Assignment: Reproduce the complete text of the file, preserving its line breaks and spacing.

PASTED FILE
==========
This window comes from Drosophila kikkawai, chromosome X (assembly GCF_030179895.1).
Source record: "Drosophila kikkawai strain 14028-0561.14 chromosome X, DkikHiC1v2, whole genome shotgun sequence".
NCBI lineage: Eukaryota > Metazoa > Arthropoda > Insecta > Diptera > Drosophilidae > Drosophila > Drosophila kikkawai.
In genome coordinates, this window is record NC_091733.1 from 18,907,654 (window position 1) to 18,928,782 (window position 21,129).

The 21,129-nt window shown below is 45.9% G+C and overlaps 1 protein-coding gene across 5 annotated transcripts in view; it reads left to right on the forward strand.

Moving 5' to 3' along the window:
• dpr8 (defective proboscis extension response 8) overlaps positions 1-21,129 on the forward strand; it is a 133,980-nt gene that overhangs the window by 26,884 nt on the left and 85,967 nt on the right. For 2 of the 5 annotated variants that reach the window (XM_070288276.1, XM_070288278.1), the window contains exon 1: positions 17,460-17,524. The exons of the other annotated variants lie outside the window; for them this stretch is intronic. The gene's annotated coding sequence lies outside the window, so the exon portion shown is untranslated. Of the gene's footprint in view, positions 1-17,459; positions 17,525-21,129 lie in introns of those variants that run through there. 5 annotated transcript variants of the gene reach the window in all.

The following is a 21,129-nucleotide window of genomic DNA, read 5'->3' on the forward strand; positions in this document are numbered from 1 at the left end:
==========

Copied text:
This window comes from Drosophila kikkawai, chromosome X (assembly GCF_030179895.1).
Source record: "Drosophila kikkawai strain 14028-0561.14 chromosome X, DkikHiC1v2, whole genome shotgun sequence".
NCBI lineage: Eukaryota > Metazoa > Arthropoda > Insecta > Diptera > Drosophilidae > Drosophila > Drosophila kikkawai.
In genome coordinates, this window is record NC_091733.1 from 18,907,654 (window position 1) to 18,928,782 (window position 21,129).

The 21,129-nt window shown below is 45.9% G+C and overlaps 1 protein-coding gene across 5 annotated transcripts in view; it reads left to right on the forward strand.

Moving 5' to 3' along the window:
• dpr8 (defective proboscis extension response 8) overlaps positions 1-21,129 on the forward strand; it is a 133,980-nt gene that overhangs the window by 26,884 nt on the left and 85,967 nt on the right. For 2 of the 5 annotated variants that reach the window (XM_070288276.1, XM_070288278.1), the window contains exon 1: positions 17,460-17,524. The exons of the other annotated variants lie outside the window; for them this stretch is intronic. The gene's annotated coding sequence lies outside the window, so the exon portion shown is untranslated. Of the gene's footprint in view, positions 1-17,459; positions 17,525-21,129 lie in introns of those variants that run through there. 5 annotated transcript variants of the gene reach the window in all.

The following is a 21,129-nucleotide window of genomic DNA, read 5'->3' on the forward strand; positions in this document are numbered from 1 at the left end: